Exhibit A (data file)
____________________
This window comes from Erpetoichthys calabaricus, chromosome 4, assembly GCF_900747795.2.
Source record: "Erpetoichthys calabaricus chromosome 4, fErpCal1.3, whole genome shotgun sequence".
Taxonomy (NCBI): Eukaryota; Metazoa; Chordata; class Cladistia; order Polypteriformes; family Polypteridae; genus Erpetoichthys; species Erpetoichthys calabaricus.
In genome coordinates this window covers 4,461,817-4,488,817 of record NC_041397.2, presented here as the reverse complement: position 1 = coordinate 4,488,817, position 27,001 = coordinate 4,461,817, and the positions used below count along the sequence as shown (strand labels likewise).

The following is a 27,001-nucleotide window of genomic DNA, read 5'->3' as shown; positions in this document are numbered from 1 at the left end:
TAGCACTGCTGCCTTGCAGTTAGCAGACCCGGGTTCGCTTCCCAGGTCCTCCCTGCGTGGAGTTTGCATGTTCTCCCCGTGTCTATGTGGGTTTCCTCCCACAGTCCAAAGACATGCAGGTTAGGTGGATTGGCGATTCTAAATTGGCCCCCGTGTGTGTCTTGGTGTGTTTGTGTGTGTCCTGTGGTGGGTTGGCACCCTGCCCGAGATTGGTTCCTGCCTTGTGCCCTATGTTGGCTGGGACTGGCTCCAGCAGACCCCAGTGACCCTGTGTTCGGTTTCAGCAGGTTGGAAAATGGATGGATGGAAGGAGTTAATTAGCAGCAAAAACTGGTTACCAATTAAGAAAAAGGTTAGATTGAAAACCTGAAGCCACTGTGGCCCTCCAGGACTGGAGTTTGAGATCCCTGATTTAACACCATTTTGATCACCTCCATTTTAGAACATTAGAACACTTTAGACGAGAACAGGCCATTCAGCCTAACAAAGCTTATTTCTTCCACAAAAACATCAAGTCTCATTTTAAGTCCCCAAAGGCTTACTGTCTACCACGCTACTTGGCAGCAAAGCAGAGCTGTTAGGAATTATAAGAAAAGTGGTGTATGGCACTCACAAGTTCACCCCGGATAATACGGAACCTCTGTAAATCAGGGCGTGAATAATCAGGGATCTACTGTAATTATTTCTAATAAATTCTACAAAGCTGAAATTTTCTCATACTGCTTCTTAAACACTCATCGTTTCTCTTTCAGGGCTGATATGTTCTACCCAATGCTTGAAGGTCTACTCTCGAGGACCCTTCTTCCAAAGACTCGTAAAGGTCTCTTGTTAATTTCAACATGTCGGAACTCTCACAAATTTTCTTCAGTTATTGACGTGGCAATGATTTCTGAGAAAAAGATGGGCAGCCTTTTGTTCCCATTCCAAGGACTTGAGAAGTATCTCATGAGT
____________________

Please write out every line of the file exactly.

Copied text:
This window comes from Erpetoichthys calabaricus, chromosome 4, assembly GCF_900747795.2.
Source record: "Erpetoichthys calabaricus chromosome 4, fErpCal1.3, whole genome shotgun sequence".
Taxonomy (NCBI): Eukaryota; Metazoa; Chordata; class Cladistia; order Polypteriformes; family Polypteridae; genus Erpetoichthys; species Erpetoichthys calabaricus.
In genome coordinates this window covers 4,461,817-4,488,817 of record NC_041397.2, presented here as the reverse complement: position 1 = coordinate 4,488,817, position 27,001 = coordinate 4,461,817, and the positions used below count along the sequence as shown (strand labels likewise).

The following is a 27,001-nucleotide window of genomic DNA, read 5'->3' as shown; positions in this document are numbered from 1 at the left end:
TAGCACTGCTGCCTTGCAGTTAGCAGACCCGGGTTCGCTTCCCAGGTCCTCCCTGCGTGGAGTTTGCATGTTCTCCCCGTGTCTATGTGGGTTTCCTCCCACAGTCCAAAGACATGCAGGTTAGGTGGATTGGCGATTCTAAATTGGCCCCCGTGTGTGTCTTGGTGTGTTTGTGTGTGTCCTGTGGTGGGTTGGCACCCTGCCCGAGATTGGTTCCTGCCTTGTGCCCTATGTTGGCTGGGACTGGCTCCAGCAGACCCCAGTGACCCTGTGTTCGGTTTCAGCAGGTTGGAAAATGGATGGATGGAAGGAGTTAATTAGCAGCAAAAACTGGTTACCAATTAAGAAAAAGGTTAGATTGAAAACCTGAAGCCACTGTGGCCCTCCAGGACTGGAGTTTGAGATCCCTGATTTAACACCATTTTGATCACCTCCATTTTAGAACATTAGAACACTTTAGACGAGAACAGGCCATTCAGCCTAACAAAGCTTATTTCTTCCACAAAAACATCAAGTCTCATTTTAAGTCCCCAAAGGCTTACTGTCTACCACGCTACTTGGCAGCAAAGCAGAGCTGTTAGGAATTATAAGAAAAGTGGTGTATGGCACTCACAAGTTCACCCCGGATAATACGGAACCTCTGTAAATCAGGGCGTGAATAATCAGGGATCTACTGTAATTATTTCTAATAAATTCTACAAAGCTGAAATTTTCTCATACTGCTTCTTAAACACTCATCGTTTCTCTTTCAGGGCTGATATGTTCTACCCAATGCTTGAAGGTCTACTCTCGAGGACCCTTCTTCCAAAGACTCGTAAAGGTCTCTTGTTAATTTCAACATGTCGGAACTCTCACAAATTTTCTTCAGTTATTGACGTGGCAATGATTTCTGAGAAAAAGATGGGCAGCCTTTTGTTCCCATTCCAAGGACTTGAGAAGTATCTCATGAGT